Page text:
In this post, I’m addressing the second portion of unanswered questions from my webinar at the Virtual Summit on Intelligent Agents and Chatbots. You can read answers on the first portion of questions here.
You can watch the recording of the webinar here.
“Is there any advice for implementing this form of structured content in a large Knowledge Base? Any common pitfalls that should be avoided? We’re in the early stages of implementing something similar right now for a Knowledge Base with around 10000 pieces of content and it feels like a really daunting task!”
First of all, you need to have a very clear understanding of your goals both in the short-run and long-run. It’s critical to focus on your high priority goals in the first place, but it’s also important to understand how trends in your industry may affect your strategic goals. Having a big picture helps you choose a technology that will enable you to implement your strategic road map.
The correlation between the goals and technology is two-folded. On one hand, your goals determine how the information architecture should be built and what technology and tools you should use. On the other hand, the new possibilities that the technology provides may help you see your goals from a new perspective and maybe even adjust the strategy.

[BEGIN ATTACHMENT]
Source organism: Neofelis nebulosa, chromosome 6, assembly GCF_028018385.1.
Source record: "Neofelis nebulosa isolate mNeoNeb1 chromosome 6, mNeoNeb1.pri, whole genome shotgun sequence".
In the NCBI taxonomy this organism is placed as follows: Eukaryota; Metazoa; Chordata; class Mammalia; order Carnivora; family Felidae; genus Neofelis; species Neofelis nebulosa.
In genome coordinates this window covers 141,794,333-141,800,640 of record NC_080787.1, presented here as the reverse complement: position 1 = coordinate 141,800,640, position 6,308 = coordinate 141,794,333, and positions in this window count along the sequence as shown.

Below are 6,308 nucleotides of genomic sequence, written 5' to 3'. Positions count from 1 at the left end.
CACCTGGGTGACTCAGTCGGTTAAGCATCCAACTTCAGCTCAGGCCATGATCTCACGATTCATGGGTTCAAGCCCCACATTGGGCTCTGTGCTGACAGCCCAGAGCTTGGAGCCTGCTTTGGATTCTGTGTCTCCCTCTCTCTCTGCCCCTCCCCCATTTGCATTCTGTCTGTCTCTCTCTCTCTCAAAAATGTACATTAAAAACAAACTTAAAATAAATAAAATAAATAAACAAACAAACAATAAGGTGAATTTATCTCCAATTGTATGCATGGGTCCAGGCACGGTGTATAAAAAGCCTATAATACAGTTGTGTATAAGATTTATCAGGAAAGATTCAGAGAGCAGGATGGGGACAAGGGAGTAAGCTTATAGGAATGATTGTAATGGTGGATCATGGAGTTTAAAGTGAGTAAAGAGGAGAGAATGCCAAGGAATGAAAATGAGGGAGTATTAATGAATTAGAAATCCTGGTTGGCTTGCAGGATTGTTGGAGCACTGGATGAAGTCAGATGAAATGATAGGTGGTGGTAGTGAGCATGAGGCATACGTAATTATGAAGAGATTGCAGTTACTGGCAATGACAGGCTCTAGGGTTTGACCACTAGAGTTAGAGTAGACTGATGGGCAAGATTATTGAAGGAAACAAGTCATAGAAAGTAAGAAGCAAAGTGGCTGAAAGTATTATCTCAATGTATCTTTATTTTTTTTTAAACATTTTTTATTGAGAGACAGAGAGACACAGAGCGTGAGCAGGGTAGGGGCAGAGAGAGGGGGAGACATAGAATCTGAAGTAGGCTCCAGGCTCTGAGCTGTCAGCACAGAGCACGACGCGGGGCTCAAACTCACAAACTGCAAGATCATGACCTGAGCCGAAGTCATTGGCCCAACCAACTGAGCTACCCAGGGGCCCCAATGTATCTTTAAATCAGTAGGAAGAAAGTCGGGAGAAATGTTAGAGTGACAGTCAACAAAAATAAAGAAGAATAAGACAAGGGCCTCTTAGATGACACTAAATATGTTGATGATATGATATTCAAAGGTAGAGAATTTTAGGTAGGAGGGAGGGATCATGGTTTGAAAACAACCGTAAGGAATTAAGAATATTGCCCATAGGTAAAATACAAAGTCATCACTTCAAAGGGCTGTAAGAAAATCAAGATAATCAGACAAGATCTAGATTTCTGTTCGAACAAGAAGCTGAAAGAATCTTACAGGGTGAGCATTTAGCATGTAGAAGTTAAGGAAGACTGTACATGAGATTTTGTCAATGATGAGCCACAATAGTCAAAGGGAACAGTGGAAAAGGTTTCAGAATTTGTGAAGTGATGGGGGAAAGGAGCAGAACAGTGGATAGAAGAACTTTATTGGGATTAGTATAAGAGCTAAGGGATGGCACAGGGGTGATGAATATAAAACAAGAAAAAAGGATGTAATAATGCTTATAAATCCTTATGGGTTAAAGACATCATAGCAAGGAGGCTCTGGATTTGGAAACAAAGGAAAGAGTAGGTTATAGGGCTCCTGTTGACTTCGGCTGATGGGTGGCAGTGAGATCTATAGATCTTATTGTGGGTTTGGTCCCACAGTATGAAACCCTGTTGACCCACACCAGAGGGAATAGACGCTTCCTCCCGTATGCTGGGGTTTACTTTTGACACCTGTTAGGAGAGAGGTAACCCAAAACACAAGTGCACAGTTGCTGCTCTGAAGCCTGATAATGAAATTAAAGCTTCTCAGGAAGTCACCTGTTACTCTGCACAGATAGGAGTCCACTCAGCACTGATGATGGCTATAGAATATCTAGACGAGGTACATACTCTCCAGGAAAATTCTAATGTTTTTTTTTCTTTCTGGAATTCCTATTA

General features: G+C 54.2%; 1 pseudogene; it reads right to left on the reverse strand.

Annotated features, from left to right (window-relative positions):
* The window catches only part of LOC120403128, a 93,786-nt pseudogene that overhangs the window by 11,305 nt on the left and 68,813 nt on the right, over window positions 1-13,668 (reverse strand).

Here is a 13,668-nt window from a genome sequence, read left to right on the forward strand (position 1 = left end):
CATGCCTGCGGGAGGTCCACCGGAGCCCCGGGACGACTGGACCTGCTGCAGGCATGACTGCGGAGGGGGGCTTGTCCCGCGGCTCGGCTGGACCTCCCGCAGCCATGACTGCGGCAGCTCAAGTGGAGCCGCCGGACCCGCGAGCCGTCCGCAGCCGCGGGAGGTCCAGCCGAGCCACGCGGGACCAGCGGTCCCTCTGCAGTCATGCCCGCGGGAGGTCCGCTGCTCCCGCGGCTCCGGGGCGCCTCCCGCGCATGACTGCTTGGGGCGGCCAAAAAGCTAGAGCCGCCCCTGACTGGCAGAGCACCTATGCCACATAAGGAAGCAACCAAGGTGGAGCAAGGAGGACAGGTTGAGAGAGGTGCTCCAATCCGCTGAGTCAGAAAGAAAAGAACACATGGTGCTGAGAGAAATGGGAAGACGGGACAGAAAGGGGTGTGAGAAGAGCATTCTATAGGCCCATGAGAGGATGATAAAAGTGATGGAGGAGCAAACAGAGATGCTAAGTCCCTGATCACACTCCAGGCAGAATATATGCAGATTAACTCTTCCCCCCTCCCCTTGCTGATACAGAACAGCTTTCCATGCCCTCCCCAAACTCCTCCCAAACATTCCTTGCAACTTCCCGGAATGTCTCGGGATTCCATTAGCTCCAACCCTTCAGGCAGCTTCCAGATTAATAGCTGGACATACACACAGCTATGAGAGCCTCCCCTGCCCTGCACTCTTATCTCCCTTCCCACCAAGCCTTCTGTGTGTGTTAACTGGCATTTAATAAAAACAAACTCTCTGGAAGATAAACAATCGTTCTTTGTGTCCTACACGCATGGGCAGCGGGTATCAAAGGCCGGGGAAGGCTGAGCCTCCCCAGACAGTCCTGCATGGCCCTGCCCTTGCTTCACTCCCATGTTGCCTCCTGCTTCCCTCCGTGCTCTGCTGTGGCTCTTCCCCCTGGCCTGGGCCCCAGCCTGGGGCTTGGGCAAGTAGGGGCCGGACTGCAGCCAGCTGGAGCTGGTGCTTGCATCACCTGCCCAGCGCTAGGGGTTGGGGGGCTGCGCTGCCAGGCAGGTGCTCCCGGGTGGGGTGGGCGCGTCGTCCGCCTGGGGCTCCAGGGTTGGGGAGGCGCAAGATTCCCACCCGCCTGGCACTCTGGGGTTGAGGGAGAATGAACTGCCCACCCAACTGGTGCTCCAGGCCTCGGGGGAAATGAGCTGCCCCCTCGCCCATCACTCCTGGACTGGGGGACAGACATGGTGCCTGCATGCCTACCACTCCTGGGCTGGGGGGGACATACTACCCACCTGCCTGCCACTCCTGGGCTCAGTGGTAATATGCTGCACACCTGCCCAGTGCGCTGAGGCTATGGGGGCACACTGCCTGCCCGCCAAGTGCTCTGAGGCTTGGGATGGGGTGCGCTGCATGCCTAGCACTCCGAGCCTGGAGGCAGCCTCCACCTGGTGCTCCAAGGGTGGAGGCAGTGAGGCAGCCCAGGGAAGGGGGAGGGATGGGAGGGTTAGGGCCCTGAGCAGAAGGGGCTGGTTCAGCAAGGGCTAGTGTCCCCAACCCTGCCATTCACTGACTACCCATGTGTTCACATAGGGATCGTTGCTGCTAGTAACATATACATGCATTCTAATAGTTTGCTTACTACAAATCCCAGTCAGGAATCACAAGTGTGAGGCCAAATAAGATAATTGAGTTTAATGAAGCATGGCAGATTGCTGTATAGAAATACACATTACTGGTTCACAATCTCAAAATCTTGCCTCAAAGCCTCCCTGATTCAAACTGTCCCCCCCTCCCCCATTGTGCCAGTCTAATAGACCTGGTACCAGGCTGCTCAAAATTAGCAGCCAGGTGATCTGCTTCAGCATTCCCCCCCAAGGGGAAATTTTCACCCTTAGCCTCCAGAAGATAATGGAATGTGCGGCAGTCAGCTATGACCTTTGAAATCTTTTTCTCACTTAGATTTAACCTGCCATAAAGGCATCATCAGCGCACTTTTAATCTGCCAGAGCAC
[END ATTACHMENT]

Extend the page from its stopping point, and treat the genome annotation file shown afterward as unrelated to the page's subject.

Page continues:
For example, if your immediate goals are about improving content reuse and enforcing consistency across all your content, moving to structured content sounds like a good idea. However, as you already know, once your content is semantically structured, the whole new world opens in front of you. It’s not only about content reuse any longer, it’s about an ability to deliver context-dependent content to your users, using totally new delivery channels, assembling and aggregating content automatically on-demand, and much much more.
So try to think now only about where you want to be in a few months from now, but also about where the technology enables to be in one or two years from now.
Second, make sure that the way your content is split into stand-alone pieces of information, semantically marked up, and tagged with metadata is aligned with your goals and possible contexts of your users. For example, if the context is usually very granular (a maintenance engineer searches for information how to perform scheduled maintenance for release 5.0 of component A in flavor X of machine Z) while a minimum information unit for your content is a section which includes maintenance information about all components for all flavors of the machine, you have to review your information architecture.
Third, don’t try to implement everything at once and in one go. This would be too risky. Run a pilot with a limited scope (which doesn’t look so daunting as an entire big implementation) to test your ideas and goals. You may need to do several iterations until the approaches, technologies, and tools become aligned with your goals, budget, and other constraints. There is an amazing book that I recommend to read to anyone who is going to implement a big project. It’s The Lean Startup by Eric Ries. It’s useful not only for startup founders and entrepreneurs, but to anyone who wants to start something new and innovative.